How about filter size? Inground pools typically have 20,000 to 40,000 gallons of water.  All of that water needs to be filtered 2 to 3 times daily for best performance (see our ezine article on Proper Circulation: "Circulation - First Key to Good Pool Care" for more information).  A larger filter is needed for the larger volume of water.

As a necessary aside, larger aboveground pools ( 27 ft round and larger, and 18 x 33 oval and larger ) should consider utilizing a properly sized inground filter system.  After the first season, many large aboveground pools experience water quality problems due to inadequate filter systems.  Unfortunately, these pools are "hampered" by the problem of having only one skimmer and one return cut-out.  Ask your local pool professional to configure your system correctly.  Will it cost more initially? Yes, but you will be much more satisfied in years to come.


Inground Vs Aboveground Pool Filters - What's the Difference?

Swimming Pool 8ft

If you are currently in the market for a gas pool heater to suit your in-ground swimming pool, you are quite possibly a little overwhelmed by the choices available and the terminology used to describe them as well as all the numbers which are suddenly thrown at you. How can you hope to make sense of all this? How can you be sure you are making the right decision when it comes to your pool? Read on and you will learn that it is not as baffling as it all seems at first.

There are a couple of bits of terminology you have to come to grips with before you can start to understand pool heaters. The first is BTU. This stands for British Thermal Unit and is, in simple terms, the amount of heat (energy) required to lift the temperature of one pound of water by one degree Fahrenheit. Straight away you can see that if you know how many pounds of water your pool holds you can start working out how much heat is required to warm the water by a certain number of degrees F. It is usually used as BTU per hour although it is not normally written this way.

The second term to understand is "efficiency". This is a measure of how well energy (such as natural gas or propane with gas pool heaters) can be turned into heat in your pool water. In an ideal world all the gas would be converted into heat which would mean efficiency of 100%. unfortunately, in the real world things are not quite so good and most gas pool heaters have an efficiency between about 80% (for example, the Hayward H-Series Millivolt heater is rated at 81%) and top out around 95% (for example, the Jandy Hi-E2 heater rated at 95%).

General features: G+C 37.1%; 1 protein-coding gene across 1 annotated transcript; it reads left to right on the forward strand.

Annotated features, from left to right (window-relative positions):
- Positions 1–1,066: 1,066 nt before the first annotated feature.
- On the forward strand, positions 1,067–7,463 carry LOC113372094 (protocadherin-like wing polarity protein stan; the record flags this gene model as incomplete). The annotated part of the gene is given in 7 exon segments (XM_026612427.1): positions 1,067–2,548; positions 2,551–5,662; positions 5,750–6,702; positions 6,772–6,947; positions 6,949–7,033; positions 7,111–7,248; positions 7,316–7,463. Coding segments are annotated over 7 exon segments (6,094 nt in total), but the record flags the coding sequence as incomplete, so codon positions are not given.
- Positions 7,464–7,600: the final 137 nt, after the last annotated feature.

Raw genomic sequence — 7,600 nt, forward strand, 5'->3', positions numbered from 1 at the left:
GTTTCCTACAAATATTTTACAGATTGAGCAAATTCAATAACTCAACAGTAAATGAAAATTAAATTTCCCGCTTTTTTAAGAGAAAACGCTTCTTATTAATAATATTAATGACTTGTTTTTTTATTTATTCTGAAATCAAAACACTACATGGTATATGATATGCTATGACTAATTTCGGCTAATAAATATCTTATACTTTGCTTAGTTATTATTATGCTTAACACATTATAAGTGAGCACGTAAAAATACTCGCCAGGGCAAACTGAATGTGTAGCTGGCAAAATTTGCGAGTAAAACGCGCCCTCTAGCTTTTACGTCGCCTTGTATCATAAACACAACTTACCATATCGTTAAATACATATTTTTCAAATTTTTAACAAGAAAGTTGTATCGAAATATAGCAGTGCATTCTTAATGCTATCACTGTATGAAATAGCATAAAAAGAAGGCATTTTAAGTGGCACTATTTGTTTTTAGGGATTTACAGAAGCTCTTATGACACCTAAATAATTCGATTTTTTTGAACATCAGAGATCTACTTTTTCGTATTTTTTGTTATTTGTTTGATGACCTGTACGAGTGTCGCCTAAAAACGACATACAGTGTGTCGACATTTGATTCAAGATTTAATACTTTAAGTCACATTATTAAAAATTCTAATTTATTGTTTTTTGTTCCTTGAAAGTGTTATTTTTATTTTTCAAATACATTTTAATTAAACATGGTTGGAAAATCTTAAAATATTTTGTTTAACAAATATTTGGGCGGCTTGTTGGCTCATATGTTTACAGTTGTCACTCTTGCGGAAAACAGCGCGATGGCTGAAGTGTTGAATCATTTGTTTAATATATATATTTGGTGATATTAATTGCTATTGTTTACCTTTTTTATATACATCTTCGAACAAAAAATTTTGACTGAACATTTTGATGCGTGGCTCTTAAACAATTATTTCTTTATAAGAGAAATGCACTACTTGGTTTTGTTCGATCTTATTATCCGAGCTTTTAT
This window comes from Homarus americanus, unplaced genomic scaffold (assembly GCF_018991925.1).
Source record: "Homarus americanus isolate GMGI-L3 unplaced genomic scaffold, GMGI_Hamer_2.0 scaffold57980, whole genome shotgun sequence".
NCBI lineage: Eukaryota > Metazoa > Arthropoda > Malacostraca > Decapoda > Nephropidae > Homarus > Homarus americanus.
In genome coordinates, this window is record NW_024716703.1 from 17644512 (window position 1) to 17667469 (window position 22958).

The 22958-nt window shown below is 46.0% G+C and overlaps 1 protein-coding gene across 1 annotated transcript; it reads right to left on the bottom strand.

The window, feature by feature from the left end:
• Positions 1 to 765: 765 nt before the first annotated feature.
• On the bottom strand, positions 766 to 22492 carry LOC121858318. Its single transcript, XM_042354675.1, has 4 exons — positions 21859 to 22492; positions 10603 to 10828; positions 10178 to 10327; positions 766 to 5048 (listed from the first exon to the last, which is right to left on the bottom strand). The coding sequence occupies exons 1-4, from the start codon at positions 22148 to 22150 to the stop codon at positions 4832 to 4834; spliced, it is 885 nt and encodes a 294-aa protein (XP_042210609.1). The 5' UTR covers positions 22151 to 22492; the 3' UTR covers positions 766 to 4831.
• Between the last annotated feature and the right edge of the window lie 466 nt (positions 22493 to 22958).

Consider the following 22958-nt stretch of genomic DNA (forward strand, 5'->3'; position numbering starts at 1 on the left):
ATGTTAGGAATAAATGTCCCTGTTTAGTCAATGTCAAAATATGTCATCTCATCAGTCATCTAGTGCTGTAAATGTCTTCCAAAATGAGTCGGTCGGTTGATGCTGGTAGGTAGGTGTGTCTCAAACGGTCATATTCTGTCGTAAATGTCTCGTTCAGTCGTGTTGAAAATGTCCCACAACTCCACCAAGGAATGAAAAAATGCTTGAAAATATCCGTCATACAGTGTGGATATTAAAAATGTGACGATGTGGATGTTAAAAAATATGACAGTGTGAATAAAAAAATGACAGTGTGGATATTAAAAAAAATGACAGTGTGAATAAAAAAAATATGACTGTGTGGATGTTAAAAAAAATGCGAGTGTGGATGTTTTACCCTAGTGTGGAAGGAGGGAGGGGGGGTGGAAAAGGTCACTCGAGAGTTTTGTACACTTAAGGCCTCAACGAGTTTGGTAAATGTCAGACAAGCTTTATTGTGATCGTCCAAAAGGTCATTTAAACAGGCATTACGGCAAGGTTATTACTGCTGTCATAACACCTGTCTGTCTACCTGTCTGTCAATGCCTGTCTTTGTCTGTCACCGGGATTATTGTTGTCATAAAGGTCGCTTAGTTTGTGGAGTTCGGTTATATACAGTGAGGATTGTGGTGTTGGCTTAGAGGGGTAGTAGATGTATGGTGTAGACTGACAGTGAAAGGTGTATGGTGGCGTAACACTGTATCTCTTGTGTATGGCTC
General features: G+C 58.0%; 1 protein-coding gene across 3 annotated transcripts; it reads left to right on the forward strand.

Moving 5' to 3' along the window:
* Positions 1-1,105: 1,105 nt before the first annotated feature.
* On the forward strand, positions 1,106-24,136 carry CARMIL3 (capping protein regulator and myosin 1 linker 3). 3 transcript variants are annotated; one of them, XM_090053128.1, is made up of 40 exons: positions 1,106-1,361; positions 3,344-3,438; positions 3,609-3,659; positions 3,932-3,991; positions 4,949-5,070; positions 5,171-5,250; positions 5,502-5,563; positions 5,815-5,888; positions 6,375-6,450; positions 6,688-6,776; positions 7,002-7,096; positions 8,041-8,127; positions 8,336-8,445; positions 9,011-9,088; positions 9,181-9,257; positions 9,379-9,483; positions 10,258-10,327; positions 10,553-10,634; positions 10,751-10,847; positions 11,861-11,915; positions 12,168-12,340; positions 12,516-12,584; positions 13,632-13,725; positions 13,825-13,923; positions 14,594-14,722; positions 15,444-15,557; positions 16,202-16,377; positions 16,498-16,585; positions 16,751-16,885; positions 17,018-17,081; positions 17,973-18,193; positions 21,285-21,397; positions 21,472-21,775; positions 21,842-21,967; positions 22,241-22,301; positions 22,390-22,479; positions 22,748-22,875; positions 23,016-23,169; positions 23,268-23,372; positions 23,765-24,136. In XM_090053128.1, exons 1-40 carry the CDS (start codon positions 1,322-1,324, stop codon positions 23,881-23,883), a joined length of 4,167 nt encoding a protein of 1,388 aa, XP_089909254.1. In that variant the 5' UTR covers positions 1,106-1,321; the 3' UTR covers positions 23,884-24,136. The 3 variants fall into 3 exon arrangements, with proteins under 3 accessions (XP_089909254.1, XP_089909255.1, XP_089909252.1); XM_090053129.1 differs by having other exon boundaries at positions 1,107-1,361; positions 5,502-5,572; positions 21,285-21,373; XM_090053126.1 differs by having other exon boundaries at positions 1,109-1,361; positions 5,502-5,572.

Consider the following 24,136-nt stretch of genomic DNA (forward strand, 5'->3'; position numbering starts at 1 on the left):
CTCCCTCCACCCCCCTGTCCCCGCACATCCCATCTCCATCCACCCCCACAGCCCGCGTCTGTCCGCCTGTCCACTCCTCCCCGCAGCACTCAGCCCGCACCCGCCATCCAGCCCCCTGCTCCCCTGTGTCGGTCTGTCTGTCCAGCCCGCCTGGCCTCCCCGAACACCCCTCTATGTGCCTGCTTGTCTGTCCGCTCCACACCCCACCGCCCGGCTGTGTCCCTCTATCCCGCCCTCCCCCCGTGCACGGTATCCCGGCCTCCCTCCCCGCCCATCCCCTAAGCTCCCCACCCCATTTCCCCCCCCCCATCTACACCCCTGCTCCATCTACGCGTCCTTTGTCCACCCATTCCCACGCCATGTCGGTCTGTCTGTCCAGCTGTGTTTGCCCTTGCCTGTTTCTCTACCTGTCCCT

One common factor in all pool heater warranties is the stipulation that the pool MUST be kept chemically balanced -- that is, acid, alkali, salt and chlorine levels must be kept within manufacturers recommendations. As nearly all pool equipment must be kept with water chemistry within similar levels, anyone who does not regularly test and adjust their pool water is asking for trouble, not only from heaters, but from pumps, cleaners and even pool ladders. Corrosion is the main problem in a pool and the chemical balance of the water is essential. Some pool heaters are not recommended for use in saltwater pools so make sure the heater you are purchasing suits your pool chlorination system.

The small print in most heater warranties will also tell you the warranty is void if the heater is not installed by a qualified technician. While pool heaters are not particularly complex to install for many people with some technical knowledge, be aware that a do-it-yourself installation may void your warranty.

Overall, it is wise to do your research before making your final decision. With the right knowledge and some basic mathematics you can work out which heater will suit your pool and what the cost is going to be. The ability to use your pool more in [category_name], perhaps even year round, should justify the cost to install and run a gas pool heater. Just use a little thought and don't let the jargon get the better of you.


Resurface Swimming Pool Tucker GA